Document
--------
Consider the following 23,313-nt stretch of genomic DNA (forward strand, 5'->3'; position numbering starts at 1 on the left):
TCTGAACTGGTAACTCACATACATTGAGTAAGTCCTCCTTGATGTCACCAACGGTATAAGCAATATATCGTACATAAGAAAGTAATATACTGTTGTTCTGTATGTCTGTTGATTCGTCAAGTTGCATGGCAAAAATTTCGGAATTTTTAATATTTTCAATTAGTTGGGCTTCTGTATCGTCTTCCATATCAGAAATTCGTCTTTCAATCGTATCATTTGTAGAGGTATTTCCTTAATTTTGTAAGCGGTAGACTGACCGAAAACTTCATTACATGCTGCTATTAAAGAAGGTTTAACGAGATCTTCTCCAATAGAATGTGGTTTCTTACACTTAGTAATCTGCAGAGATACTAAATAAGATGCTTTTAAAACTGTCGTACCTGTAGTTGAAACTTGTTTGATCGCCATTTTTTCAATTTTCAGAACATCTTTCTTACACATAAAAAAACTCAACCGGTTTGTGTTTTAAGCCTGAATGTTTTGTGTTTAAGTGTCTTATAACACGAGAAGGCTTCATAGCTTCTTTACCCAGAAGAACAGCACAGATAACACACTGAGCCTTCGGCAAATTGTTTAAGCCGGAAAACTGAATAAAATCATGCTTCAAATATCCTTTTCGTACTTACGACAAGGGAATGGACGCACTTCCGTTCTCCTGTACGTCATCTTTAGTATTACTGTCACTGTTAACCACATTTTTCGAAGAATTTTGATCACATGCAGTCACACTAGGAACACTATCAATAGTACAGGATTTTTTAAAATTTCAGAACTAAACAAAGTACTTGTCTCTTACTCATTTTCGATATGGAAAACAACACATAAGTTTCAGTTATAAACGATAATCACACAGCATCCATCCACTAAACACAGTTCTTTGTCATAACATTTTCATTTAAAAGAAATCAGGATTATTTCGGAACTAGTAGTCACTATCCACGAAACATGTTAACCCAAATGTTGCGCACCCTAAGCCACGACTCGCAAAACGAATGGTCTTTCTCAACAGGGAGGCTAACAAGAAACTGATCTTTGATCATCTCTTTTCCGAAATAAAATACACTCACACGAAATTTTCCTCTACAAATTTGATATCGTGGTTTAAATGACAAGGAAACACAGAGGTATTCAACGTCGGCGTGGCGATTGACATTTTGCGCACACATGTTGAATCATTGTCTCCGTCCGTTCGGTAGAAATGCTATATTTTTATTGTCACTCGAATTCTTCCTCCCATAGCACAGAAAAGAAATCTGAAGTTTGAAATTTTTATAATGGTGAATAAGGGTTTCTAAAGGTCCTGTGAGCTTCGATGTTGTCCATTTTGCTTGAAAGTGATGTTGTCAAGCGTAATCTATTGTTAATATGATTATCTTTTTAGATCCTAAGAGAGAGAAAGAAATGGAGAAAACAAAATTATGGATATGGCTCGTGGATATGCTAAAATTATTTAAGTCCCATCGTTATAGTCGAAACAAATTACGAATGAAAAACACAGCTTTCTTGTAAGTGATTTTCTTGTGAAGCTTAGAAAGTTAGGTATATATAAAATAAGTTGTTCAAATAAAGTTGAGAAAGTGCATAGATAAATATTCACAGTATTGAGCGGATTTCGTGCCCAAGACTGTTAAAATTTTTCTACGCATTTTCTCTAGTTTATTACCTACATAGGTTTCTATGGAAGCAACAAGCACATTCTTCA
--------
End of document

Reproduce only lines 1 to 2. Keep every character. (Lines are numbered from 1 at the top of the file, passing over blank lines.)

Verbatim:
Consider the following 23,313-nt stretch of genomic DNA (forward strand, 5'->3'; position numbering starts at 1 on the left):
TCTGAACTGGTAACTCACATACATTGAGTAAGTCCTCCTTGATGTCACCAACGGTATAAGCAATATATCGTACATAAGAAAGTAATATACTGTTGTTCTGTATGTCTGTTGATTCGTCAAGTTGCATGGCAAAAATTTCGGAATTTTTAATATTTTCAATTAGTTGGGCTTCTGTATCGTCTTCCATATCAGAAATTCGTCTTTCAATCGTATCATTTGTAGAGGTATTTCCTTAATTTTGTAAGCGGTAGACTGACCGAAAACTTCATTACATGCTGCTATTAAAGAAGGTTTAACGAGATCTTCTCCAATAGAATGTGGTTTCTTACACTTAGTAATCTGCAGAGATACTAAATAAGATGCTTTTAAAACTGTCGTACCTGTAGTTGAAACTTGTTTGATCGCCATTTTTTCAATTTTCAGAACATCTTTCTTACACATAAAAAAACTCAACCGGTTTGTGTTTTAAGCCTGAATGTTTTGTGTTTAAGTGTCTTATAACACGAGAAGGCTTCATAGCTTCTTTACCCAGAAGAACAGCACAGATAACACACTGAGCCTTCGGCAAATTGTTTAAGCCGGAAAACTGAATAAAATCATGCTTCAAATATCCTTTTCGTACTTACGACAAGGGAATGGACGCACTTCCGTTCTCCTGTACGTCATCTTTAGTATTACTGTCACTGTTAACCACATTTTTCGAAGAATTTTGATCACATGCAGTCACACTAGGAACACTATCAATAGTACAGGATTTTTTAAAATTTCAGAACTAAACAAAGTACTTGTCTCTTACTCATTTTCGATATGGAAAACAACACATAAGTTTCAGTTATAAACGATAATCACACAGCATCCATCCACTAAACACAGTTCTTTGTCATAACATTTTCATTTAAAAGAAATCAGGATTATTTCGGAACTAGTAGTCACTATCCACGAAACATGTTAACCCAAATGTTGCGCACCCTAAGCCACGACTCGCAAAACGAATGGTCTTTCTCAACAGGGAGGCTAACAAGAAACTGATCTTTGATCATCTCTTTTCCGAAATAAAATACACTCACACGAAATTTTCCTCTACAAATTTGATATCGTGGTTTAAATGACAAGGAAACACAGAGGTATTCAACGTCGGCGTGGCGATTGACATTTTGCGCACACATGTTGAATCATTGTCTCCGTCCGTTCGGTAGAAATGCTATATTTTTATTGTCACTCGAATTCTTCCTCCCATAGCACAGAAAAGAAATCTGAAGTTTGAAATTTTTATAATGGTGAATAAGGGTTTCTAAAGGTCCTGTGAGCTTCGATGTTGTCCATTTTGCTTGAAAGTGATGTTGTCAAGCGTAATCTATTGTTAATATGATTATCTTTTTAGATCCTAAGAGAGAGAAAGAAATGGAGAAAACAAAATTATGGATATGGCTCGTGGATATGCTAAAATTATTTAAGTCCCATCGTTATAGTCGAAACAAATTACGAATGAAAAACACAGCTTTCTTGTAAGTGATTTTCTTGTGAAGCTTAGAAAGTTAGGTATATATAAAATAAGTTGTTCAAATAAAGTTGAGAAAGTGCATAGATAAATATTCACAGTATTGAGCGGATTTCGTGCCCAAGACTGTTAAAATTTTTCTACGCATTTTCTCTAGTTTATTACCTACATAGGTTTCTATGGAAGCAACAAGCACATTCTTCA